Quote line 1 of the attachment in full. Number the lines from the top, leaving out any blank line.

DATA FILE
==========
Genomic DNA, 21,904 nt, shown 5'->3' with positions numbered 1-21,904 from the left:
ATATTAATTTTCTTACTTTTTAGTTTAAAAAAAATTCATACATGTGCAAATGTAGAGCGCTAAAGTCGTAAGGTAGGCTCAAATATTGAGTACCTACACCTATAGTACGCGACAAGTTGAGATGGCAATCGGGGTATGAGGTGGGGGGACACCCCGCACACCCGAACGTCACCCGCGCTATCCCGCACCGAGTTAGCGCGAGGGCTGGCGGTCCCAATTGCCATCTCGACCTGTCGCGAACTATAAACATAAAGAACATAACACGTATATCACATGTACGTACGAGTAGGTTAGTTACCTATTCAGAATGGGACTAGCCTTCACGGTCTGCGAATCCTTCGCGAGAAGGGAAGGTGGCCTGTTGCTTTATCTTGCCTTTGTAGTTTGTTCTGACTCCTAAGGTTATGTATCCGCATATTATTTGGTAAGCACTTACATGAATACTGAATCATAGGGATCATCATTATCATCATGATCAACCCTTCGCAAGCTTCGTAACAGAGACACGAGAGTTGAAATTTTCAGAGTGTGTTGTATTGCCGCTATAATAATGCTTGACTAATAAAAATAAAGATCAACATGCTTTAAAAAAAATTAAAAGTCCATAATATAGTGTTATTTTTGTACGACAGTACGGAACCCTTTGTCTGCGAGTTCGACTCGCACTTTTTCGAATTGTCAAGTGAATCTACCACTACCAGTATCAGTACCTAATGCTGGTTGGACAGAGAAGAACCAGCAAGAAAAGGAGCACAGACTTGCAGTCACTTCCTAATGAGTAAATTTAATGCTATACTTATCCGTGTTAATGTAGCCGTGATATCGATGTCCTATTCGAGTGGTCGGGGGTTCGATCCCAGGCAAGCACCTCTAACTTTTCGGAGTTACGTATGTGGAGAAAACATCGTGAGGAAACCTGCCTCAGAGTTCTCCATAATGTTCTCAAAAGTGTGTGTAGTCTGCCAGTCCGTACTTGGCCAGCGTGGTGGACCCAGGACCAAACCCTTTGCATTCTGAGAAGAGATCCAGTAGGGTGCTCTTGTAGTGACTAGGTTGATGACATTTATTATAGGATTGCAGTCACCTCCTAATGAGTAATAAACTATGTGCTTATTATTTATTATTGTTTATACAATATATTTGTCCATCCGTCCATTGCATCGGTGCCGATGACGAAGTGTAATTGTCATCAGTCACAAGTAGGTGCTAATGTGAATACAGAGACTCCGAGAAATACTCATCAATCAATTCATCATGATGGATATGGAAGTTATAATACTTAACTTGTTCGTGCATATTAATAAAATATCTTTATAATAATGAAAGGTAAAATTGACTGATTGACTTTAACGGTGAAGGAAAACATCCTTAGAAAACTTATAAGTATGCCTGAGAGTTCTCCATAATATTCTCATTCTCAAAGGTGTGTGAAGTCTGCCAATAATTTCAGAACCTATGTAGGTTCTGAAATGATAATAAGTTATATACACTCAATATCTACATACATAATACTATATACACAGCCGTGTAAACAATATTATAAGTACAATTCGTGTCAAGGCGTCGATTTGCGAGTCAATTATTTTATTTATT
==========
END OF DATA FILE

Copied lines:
Genomic DNA, 21,904 nt, shown 5'->3' with positions numbered 1-21,904 from the left: